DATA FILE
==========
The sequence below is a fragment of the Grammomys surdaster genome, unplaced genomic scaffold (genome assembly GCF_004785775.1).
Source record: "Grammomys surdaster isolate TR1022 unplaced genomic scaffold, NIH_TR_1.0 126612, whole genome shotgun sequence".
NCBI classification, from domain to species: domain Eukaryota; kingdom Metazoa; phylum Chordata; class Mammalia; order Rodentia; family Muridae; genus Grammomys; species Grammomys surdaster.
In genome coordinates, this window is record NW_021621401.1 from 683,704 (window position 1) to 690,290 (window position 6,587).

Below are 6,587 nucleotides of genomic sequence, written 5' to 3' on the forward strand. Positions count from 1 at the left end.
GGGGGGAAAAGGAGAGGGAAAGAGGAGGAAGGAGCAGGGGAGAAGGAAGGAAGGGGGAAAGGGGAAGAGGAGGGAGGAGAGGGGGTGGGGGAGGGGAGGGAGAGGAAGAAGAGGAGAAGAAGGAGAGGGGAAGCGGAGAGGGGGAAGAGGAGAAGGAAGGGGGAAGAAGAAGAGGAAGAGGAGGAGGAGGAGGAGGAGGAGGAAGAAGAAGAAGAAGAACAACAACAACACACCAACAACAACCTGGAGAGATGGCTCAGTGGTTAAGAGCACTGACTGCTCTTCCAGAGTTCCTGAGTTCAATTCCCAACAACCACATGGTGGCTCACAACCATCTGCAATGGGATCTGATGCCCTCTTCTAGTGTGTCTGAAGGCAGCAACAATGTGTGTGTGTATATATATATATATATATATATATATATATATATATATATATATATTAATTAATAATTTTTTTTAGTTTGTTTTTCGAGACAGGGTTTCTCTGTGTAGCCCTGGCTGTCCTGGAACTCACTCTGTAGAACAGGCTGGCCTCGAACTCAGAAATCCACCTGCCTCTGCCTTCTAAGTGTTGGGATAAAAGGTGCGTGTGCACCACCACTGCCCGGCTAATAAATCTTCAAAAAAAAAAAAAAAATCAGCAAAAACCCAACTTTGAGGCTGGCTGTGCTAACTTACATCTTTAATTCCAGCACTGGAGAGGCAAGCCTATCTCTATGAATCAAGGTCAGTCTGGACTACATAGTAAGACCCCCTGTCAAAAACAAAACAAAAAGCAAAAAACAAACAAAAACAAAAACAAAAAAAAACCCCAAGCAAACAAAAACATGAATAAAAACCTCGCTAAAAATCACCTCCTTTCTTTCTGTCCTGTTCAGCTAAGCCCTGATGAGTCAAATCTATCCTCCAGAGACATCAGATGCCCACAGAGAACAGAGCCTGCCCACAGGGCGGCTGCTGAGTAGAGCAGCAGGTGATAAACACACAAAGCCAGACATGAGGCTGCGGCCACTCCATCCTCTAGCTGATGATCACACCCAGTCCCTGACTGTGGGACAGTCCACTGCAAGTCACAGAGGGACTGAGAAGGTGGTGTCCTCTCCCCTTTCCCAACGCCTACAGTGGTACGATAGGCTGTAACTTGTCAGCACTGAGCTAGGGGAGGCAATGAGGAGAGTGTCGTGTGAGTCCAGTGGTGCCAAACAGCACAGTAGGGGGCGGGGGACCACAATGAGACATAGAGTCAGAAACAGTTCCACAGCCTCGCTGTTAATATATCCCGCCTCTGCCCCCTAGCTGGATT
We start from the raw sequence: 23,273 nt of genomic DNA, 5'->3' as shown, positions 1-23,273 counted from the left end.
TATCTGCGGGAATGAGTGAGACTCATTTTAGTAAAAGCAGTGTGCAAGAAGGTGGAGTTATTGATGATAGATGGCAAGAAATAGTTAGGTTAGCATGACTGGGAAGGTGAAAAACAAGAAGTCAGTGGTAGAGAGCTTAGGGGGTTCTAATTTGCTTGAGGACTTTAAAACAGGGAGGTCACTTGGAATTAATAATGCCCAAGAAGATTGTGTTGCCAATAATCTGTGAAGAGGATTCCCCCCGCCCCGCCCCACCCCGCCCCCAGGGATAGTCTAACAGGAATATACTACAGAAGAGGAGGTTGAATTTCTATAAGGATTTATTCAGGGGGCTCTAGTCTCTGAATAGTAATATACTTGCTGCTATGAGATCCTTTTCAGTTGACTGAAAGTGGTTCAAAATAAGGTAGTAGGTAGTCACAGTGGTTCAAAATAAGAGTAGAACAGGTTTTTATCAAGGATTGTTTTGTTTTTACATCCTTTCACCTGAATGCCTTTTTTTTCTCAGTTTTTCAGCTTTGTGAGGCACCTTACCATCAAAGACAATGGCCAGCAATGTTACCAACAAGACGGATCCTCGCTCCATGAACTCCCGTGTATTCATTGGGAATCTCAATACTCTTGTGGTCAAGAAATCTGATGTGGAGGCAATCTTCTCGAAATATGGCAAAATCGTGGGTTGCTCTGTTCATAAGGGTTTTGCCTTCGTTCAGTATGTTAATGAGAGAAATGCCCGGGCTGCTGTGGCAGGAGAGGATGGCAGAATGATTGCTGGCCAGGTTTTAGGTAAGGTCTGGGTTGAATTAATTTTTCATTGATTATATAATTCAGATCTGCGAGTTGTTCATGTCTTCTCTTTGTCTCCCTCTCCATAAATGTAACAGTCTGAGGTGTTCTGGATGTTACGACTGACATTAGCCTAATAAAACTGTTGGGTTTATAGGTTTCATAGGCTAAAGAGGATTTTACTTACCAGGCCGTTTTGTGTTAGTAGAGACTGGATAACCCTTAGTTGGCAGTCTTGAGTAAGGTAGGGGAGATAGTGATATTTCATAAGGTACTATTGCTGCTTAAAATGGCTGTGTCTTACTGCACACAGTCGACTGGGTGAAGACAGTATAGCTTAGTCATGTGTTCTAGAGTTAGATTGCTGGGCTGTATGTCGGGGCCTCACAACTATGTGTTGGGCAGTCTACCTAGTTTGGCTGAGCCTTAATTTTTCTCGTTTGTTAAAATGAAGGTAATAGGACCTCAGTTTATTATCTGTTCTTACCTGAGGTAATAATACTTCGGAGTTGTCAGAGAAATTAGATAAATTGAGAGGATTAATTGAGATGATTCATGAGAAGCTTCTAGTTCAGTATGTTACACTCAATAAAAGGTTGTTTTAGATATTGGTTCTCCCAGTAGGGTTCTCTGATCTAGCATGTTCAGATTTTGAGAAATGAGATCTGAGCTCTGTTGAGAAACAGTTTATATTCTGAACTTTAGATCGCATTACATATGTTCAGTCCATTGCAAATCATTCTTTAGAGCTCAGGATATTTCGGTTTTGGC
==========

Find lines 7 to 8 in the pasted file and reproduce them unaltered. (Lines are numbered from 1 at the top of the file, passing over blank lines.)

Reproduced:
We start from the raw sequence: 23,273 nt of genomic DNA, 5'->3' as shown, positions 1-23,273 counted from the left end.
TATCTGCGGGAATGAGTGAGACTCATTTTAGTAAAAGCAGTGTGCAAGAAGGTGGAGTTATTGATGATAGATGGCAAGAAATAGTTAGGTTAGCATGACTGGGAAGGTGAAAAACAAGAAGTCAGTGGTAGAGAGCTTAGGGGGTTCTAATTTGCTTGAGGACTTTAAAACAGGGAGGTCACTTGGAATTAATAATGCCCAAGAAGATTGTGTTGCCAATAATCTGTGAAGAGGATTCCCCCCGCCCCGCCCCACCCCGCCCCCAGGGATAGTCTAACAGGAATATACTACAGAAGAGGAGGTTGAATTTCTATAAGGATTTATTCAGGGGGCTCTAGTCTCTGAATAGTAATATACTTGCTGCTATGAGATCCTTTTCAGTTGACTGAAAGTGGTTCAAAATAAGGTAGTAGGTAGTCACAGTGGTTCAAAATAAGAGTAGAACAGGTTTTTATCAAGGATTGTTTTGTTTTTACATCCTTTCACCTGAATGCCTTTTTTTTCTCAGTTTTTCAGCTTTGTGAGGCACCTTACCATCAAAGACAATGGCCAGCAATGTTACCAACAAGACGGATCCTCGCTCCATGAACTCCCGTGTATTCATTGGGAATCTCAATACTCTTGTGGTCAAGAAATCTGATGTGGAGGCAATCTTCTCGAAATATGGCAAAATCGTGGGTTGCTCTGTTCATAAGGGTTTTGCCTTCGTTCAGTATGTTAATGAGAGAAATGCCCGGGCTGCTGTGGCAGGAGAGGATGGCAGAATGATTGCTGGCCAGGTTTTAGGTAAGGTCTGGGTTGAATTAATTTTTCATTGATTATATAATTCAGATCTGCGAGTTGTTCATGTCTTCTCTTTGTCTCCCTCTCCATAAATGTAACAGTCTGAGGTGTTCTGGATGTTACGACTGACATTAGCCTAATAAAACTGTTGGGTTTATAGGTTTCATAGGCTAAAGAGGATTTTACTTACCAGGCCGTTTTGTGTTAGTAGAGACTGGATAACCCTTAGTTGGCAGTCTTGAGTAAGGTAGGGGAGATAGTGATATTTCATAAGGTACTATTGCTGCTTAAAATGGCTGTGTCTTACTGCACACAGTCGACTGGGTGAAGACAGTATAGCTTAGTCATGTGTTCTAGAGTTAGATTGCTGGGCTGTATGTCGGGGCCTCACAACTATGTGTTGGGCAGTCTACCTAGTTTGGCTGAGCCTTAATTTTTCTCGTTTGTTAAAATGAAGGTAATAGGACCTCAGTTTATTATCTGTTCTTACCTGAGGTAATAATACTTCGGAGTTGTCAGAGAAATTAGATAAATTGAGAGGATTAATTGAGATGATTCATGAGAAGCTTCTAGTTCAGTATGTTACACTCAATAAAAGGTTGTTTTAGATATTGGTTCTCCCAGTAGGGTTCTCTGATCTAGCATGTTCAGATTTTGAGAAATGAGATCTGAGCTCTGTTGAGAAACAGTTTATATTCTGAACTTTAGATCGCATTACATATGTTCAGTCCATTGCAAATCATTCTTTAGAGCTCAGGATATTTCGGTTTTGGC